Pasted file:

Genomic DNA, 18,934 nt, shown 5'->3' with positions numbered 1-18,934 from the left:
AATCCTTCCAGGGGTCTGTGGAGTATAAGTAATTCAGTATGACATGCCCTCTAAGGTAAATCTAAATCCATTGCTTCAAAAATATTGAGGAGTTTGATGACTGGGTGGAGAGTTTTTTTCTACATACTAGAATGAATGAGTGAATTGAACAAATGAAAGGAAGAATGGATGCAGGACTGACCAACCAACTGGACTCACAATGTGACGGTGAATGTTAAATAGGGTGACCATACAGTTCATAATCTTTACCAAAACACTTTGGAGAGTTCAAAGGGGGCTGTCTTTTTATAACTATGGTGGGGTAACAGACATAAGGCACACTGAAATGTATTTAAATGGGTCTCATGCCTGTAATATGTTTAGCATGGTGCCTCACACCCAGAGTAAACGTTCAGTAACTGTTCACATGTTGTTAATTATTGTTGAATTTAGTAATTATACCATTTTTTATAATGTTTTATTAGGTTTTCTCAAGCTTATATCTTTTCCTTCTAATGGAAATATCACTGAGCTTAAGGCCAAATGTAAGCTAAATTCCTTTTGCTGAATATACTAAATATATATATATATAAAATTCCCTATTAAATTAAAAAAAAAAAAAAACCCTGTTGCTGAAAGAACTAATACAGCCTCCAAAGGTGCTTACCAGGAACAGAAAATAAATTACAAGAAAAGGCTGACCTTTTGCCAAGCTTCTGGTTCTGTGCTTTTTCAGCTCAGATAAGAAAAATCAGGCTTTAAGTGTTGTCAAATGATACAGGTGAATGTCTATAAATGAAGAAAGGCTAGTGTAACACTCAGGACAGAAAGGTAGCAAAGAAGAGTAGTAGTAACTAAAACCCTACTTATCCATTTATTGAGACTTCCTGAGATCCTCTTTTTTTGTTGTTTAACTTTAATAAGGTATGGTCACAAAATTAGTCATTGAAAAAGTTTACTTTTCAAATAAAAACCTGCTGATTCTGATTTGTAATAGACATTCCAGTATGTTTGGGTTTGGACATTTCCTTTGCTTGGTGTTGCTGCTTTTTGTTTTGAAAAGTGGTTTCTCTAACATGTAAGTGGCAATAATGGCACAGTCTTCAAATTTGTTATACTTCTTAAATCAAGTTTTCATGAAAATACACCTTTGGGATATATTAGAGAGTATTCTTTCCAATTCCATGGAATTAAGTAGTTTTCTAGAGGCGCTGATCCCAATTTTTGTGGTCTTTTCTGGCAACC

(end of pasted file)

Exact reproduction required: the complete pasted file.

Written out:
Genomic DNA, 18,934 nt, shown 5'->3' with positions numbered 1-18,934 from the left:
AATCCTTCCAGGGGTCTGTGGAGTATAAGTAATTCAGTATGACATGCCCTCTAAGGTAAATCTAAATCCATTGCTTCAAAAATATTGAGGAGTTTGATGACTGGGTGGAGAGTTTTTTTCTACATACTAGAATGAATGAGTGAATTGAACAAATGAAAGGAAGAATGGATGCAGGACTGACCAACCAACTGGACTCACAATGTGACGGTGAATGTTAAATAGGGTGACCATACAGTTCATAATCTTTACCAAAACACTTTGGAGAGTTCAAAGGGGGCTGTCTTTTTATAACTATGGTGGGGTAACAGACATAAGGCACACTGAAATGTATTTAAATGGGTCTCATGCCTGTAATATGTTTAGCATGGTGCCTCACACCCAGAGTAAACGTTCAGTAACTGTTCACATGTTGTTAATTATTGTTGAATTTAGTAATTATACCATTTTTTATAATGTTTTATTAGGTTTTCTCAAGCTTATATCTTTTCCTTCTAATGGAAATATCACTGAGCTTAAGGCCAAATGTAAGCTAAATTCCTTTTGCTGAATATACTAAATATATATATATATAAAATTCCCTATTAAATTAAAAAAAAAAAAAAACCCTGTTGCTGAAAGAACTAATACAGCCTCCAAAGGTGCTTACCAGGAACAGAAAATAAATTACAAGAAAAGGCTGACCTTTTGCCAAGCTTCTGGTTCTGTGCTTTTTCAGCTCAGATAAGAAAAATCAGGCTTTAAGTGTTGTCAAATGATACAGGTGAATGTCTATAAATGAAGAAAGGCTAGTGTAACACTCAGGACAGAAAGGTAGCAAAGAAGAGTAGTAGTAACTAAAACCCTACTTATCCATTTATTGAGACTTCCTGAGATCCTCTTTTTTTGTTGTTTAACTTTAATAAGGTATGGTCACAAAATTAGTCATTGAAAAAGTTTACTTTTCAAATAAAAACCTGCTGATTCTGATTTGTAATAGACATTCCAGTATGTTTGGGTTTGGACATTTCCTTTGCTTGGTGTTGCTGCTTTTTGTTTTGAAAAGTGGTTTCTCTAACATGTAAGTGGCAATAATGGCACAGTCTTCAAATTTGTTATACTTCTTAAATCAAGTTTTCATGAAAATACACCTTTGGGATATATTAGAGAGTATTCTTTCCAATTCCATGGAATTAAGTAGTTTTCTAGAGGCGCTGATCCCAATTTTTGTGGTCTTTTCTGGCAACC